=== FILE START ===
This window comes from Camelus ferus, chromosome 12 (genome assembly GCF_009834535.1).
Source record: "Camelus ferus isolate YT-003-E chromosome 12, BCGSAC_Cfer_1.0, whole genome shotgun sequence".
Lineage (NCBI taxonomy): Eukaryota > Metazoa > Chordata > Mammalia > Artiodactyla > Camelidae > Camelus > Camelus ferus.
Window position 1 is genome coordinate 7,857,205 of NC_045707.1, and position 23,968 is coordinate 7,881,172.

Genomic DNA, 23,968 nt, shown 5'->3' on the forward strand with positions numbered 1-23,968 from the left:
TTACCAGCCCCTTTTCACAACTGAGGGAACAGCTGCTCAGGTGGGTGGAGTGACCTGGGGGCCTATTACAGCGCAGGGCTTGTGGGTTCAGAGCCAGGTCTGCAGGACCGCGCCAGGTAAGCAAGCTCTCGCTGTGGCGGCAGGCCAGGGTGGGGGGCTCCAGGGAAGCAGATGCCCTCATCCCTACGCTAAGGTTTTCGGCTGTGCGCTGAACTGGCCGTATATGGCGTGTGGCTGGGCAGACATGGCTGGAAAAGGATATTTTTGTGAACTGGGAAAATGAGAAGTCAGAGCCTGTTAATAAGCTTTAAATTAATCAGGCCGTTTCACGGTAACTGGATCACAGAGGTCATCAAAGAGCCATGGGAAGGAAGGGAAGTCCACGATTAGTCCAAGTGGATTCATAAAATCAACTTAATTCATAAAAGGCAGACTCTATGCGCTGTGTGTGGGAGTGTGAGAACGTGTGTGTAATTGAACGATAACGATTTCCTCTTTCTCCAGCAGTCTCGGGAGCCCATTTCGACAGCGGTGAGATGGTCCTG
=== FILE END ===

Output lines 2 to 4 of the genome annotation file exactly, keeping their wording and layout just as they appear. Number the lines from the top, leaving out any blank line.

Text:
Source record: "Camelus ferus isolate YT-003-E chromosome 12, BCGSAC_Cfer_1.0, whole genome shotgun sequence".
Lineage (NCBI taxonomy): Eukaryota > Metazoa > Chordata > Mammalia > Artiodactyla > Camelidae > Camelus > Camelus ferus.
Window position 1 is genome coordinate 7,857,205 of NC_045707.1, and position 23,968 is coordinate 7,881,172.